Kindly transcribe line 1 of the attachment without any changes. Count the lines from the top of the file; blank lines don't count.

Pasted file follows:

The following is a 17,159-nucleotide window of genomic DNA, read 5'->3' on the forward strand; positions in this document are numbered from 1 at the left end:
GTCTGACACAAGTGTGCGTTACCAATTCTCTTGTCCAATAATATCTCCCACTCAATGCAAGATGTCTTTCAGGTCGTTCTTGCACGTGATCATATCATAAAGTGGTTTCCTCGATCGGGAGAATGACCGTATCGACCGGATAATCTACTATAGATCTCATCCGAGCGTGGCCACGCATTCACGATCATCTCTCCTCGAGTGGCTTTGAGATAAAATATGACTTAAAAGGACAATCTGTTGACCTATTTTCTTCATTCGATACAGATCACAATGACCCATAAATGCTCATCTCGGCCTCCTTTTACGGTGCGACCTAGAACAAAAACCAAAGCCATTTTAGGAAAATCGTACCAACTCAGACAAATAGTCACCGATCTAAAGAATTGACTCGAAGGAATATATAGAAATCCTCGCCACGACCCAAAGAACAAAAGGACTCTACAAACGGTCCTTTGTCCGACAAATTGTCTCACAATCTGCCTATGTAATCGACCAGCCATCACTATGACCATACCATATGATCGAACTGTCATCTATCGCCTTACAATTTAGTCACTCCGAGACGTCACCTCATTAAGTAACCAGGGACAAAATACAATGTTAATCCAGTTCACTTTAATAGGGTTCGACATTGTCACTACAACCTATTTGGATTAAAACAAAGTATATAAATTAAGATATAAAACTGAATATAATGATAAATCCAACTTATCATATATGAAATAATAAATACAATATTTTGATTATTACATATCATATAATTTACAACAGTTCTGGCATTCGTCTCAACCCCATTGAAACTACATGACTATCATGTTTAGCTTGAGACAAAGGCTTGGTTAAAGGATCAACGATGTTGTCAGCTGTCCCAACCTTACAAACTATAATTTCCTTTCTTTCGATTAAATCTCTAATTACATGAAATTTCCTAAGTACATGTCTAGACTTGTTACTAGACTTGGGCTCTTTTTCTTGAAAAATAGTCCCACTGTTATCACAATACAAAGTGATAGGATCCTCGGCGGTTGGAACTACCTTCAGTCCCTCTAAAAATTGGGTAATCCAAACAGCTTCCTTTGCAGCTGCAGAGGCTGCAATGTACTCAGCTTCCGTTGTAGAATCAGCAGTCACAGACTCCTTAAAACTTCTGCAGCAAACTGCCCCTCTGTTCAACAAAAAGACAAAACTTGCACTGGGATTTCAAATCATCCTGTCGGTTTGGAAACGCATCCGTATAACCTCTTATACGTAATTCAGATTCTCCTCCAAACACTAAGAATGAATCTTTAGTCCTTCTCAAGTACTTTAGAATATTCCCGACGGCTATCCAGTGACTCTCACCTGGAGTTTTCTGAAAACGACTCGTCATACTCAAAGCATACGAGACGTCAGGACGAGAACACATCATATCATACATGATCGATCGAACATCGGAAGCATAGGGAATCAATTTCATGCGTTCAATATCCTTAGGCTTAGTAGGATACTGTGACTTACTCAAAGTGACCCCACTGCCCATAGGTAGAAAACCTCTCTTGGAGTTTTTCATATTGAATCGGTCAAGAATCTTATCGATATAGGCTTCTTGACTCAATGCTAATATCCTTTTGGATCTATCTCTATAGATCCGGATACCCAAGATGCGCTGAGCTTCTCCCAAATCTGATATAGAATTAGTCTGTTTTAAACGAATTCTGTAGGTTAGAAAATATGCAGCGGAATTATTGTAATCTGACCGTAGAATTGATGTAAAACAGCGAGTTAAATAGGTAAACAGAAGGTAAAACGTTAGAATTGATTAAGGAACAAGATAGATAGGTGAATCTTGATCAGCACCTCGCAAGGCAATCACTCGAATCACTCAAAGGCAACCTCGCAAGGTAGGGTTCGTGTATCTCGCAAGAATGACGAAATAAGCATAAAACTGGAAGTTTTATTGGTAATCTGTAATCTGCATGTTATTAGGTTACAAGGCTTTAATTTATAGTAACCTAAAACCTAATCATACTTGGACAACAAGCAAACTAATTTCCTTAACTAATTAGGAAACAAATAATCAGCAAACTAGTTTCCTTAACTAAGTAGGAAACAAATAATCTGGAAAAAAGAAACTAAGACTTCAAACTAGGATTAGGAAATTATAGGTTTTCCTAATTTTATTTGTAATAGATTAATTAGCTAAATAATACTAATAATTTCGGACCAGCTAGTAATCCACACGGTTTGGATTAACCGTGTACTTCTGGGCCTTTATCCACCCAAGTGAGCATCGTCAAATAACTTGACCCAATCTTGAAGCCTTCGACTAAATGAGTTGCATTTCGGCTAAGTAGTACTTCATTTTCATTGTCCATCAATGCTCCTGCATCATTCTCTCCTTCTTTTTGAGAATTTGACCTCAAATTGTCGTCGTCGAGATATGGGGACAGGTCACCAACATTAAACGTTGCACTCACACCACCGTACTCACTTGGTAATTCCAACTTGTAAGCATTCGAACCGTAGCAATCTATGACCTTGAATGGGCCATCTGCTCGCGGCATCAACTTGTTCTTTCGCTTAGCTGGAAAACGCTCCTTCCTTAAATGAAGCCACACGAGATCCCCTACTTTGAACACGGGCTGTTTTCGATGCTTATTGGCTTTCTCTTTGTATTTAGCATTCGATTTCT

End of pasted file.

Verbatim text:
The following is a 17,159-nucleotide window of genomic DNA, read 5'->3' on the forward strand; positions in this document are numbered from 1 at the left end: